How did human societies evolve from small groups, integrated by face-to-face cooperation, to huge anonymous societies of today? Why is there so much variation in the ability of different human populations to construct viable states? We developed a model that uses cultural evolution mechanisms to predict where and when the largest-scale complex societies should have arisen in human history. The model was simulated within a realistic landscape of the Afroeurasian landmass, and its predictions were tested against real data. Overall, the model did an excellent job predicting empirical patterns. Our results suggest a possible explanation as to why a long history of statehood is positively correlated with political stability, institutional quality, and income per capita.

 

War, space, and the evolution of Old World complex societies
Peter Turchin, Thomas E. Currie, Edward A. L. Turner, and Sergey Gavrilets

http://dx.doi.org/10.1073/pnas.1308825110
PNAS September 23, 2013


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Yannis Corovesis's curator insight, October 4, 2013 3:01 PM

Peter Turchin is the son of Valentin Fiodorovitch

Thomas Owens's curator insight, January 25, 2014 5:47 AM

I wish I had more time to study this so I'm going to mark it.

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Management Is (Still) Not Leadership - John Kotter - Harvard ...

Management Is (Still) Not Leadership - John Kotter - Harvard ... | operationalizing complexity | Scoop.it
Business bloggers at Harvard Business Review discuss a variety of business topics including managing people, innovation, leadership, and more.
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Recording and replaying human touch: The next user-interface revolution?

Recording and replaying human touch: The next user-interface revolution? | operationalizing complexity | Scoop.it
Researchers at the University of California, San Diego report a breakthrough in technology that could pave the way for digital systems to record, store, edit and replay information in a dimension that goes beyond what we can see or hear: touch.

 

“Touch was largely bypassed by the digital revolution, except for touch-screen displays, because it seemed too difficult to replicate what analog haptic devices – or human touch – can produce,” said Deli Wang, a professor of Electrical and Computer Engineering (ECE) in UC San Diego’s Jacobs School of Engineering. “But think about it: being able to reproduce the sense of touch in connection with audio and visual information could create a new communications revolution.”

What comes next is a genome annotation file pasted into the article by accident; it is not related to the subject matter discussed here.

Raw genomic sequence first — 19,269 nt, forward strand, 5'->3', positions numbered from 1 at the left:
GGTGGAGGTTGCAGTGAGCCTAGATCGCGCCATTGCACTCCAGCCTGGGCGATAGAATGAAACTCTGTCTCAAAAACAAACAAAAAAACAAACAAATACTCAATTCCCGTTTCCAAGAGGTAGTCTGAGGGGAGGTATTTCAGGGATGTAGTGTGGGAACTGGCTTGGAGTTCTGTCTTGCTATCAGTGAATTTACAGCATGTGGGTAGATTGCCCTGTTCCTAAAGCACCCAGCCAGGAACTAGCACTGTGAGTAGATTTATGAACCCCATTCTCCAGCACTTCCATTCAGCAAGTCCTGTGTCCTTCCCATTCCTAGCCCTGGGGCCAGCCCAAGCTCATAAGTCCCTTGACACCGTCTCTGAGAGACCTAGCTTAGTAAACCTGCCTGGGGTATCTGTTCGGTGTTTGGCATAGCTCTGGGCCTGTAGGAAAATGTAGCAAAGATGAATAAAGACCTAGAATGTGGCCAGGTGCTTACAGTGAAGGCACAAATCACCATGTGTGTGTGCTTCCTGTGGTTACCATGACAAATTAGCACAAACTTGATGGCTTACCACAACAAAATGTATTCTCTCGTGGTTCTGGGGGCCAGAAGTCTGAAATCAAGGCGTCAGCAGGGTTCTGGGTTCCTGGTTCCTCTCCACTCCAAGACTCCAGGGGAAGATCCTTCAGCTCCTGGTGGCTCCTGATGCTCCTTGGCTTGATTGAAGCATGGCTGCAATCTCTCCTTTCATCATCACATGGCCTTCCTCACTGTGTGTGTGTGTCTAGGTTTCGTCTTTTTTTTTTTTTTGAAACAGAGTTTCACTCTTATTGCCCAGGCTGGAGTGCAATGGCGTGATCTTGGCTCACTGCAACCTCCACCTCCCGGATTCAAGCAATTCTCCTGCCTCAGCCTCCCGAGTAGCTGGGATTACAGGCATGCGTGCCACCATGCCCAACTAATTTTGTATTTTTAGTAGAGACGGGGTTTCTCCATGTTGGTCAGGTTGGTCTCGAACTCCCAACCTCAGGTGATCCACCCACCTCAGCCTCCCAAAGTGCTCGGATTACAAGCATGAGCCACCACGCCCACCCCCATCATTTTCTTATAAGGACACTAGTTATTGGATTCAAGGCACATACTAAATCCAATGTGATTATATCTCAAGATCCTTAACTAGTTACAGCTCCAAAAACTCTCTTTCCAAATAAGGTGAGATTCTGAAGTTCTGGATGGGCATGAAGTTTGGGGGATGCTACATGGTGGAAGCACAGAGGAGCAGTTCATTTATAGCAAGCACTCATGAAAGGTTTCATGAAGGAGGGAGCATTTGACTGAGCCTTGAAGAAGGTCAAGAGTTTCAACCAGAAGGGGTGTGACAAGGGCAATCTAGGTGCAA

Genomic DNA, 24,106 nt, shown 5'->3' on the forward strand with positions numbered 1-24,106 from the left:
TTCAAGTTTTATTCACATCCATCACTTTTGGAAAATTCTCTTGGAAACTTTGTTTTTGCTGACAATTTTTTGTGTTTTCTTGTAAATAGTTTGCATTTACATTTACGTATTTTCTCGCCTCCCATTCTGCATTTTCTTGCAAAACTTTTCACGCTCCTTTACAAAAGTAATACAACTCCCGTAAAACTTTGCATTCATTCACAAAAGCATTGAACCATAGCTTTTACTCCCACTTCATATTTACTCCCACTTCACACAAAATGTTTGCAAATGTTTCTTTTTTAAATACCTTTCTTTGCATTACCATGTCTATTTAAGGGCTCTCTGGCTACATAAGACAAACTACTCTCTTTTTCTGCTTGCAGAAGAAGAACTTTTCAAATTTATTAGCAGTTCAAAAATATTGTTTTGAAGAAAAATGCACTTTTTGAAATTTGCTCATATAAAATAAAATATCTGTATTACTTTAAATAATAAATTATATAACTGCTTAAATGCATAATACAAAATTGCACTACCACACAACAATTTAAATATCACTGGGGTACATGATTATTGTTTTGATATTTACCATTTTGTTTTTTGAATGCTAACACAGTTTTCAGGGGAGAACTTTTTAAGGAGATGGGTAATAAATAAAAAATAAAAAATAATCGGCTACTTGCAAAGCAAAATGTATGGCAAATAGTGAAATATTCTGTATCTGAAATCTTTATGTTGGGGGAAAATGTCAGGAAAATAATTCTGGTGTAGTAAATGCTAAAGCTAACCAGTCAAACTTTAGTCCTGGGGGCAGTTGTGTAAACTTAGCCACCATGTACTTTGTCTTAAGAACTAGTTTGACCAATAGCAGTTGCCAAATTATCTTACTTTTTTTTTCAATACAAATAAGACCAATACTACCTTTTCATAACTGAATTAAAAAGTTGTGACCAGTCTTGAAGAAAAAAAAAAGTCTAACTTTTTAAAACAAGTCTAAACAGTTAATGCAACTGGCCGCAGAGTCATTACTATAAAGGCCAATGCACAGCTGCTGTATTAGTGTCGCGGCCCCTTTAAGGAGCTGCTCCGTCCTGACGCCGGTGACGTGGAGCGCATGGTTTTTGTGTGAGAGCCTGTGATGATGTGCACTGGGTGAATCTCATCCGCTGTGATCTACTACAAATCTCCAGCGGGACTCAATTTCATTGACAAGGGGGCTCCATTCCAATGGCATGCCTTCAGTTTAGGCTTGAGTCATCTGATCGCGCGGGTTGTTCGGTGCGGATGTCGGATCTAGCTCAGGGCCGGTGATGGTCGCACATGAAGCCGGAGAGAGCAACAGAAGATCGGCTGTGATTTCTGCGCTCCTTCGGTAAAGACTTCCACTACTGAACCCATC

In addition to uses in health and medicine, the communication of touch signals could have far-reaching implications for education, social networking, e-commerce, robotics, gaming, and military applications, among others. The sensors and sensor arrays reported in the paper are also fully transparent (see optical image of transparent ZnO TFT sensor array at right), which makes it particularly interesting for touch-screen applications in mobile devices.

 

Digital replay, editing and manipulation of recorded touch events were demonstrated at various spatial and temporal resolutions. The researchers used an 8 × 8 active-matrix ZnO pressure sensor array, a data acquisition and processing system (sensor array reader circuit, computer, and actuator array driver circuit), and a semi-rigid 8 × 8 polymer diaphragm actuator array.

 

The ability to digitize the touch contact enables direct remote transfer of touch information, long-term memory storage, and replay at a later time. “In addition, with the ability to reproduce and change the feeling of touch with both temporal and spatial resolutions make it possible to produce synthesized touch,” said UC San Diego’s Wang. “It could create experiences that do not exist in nature, as we have done with computer-generated imagery and synthesized music.”

 

While Wang and his colleagues recognize that the touch revolution is still in its infancy, and human trials will probably be needed to calibrate the optimal actuator response needed to conform to the human perception of pressure strength, which depends on actuator displacement (amplitude), frequency, and how much time the actuator spends in its on- or off-state (duty cycle). Yet, say the researchers, there is every reason to believe that their experimental system, by adding an extra dimension to existing digital technologies, could extend the capabilities of modern information exchange.


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The Surprising Origins of Life’s Complexity

The Surprising Origins of Life’s Complexity | operationalizing complexity | Scoop.it

Conventional wisdom holds that complex structures evolve from simpler ones, step-by-step, through a gradual evolutionary process, with Darwinian selection favoring intermediate forms along the way.
But recently some scholars have proposed that complexity can arise by other means—as a side effect, for instance—even without natural selection to promote it.
Studies suggest that random mutations that individually have no effect on an organism can fuel the emergence of complexity in a process known as constructive neutral evolution.

 

https://www.simonsfoundation.org/quanta/20130716-the-surprising-origins-of-lifes-complexity/


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How Poverty Taxes the Brain

How Poverty Taxes the Brain | operationalizing complexity | Scoop.it

Human mental bandwidth is finite. You’ve probably experienced this before (though maybe not in those terms): When you’re lost in concentration trying to solve a problem like a broken computer, you’re more likely to neglect other tasks, things like remembering to take the dog for a walk, or picking your kid up from school. This is why people who use cell phones behind the wheel actually perform worse as drivers. It’s why air traffic controllers focused on averting a mid-air collision are less likely to pay attention to other planes in the sky.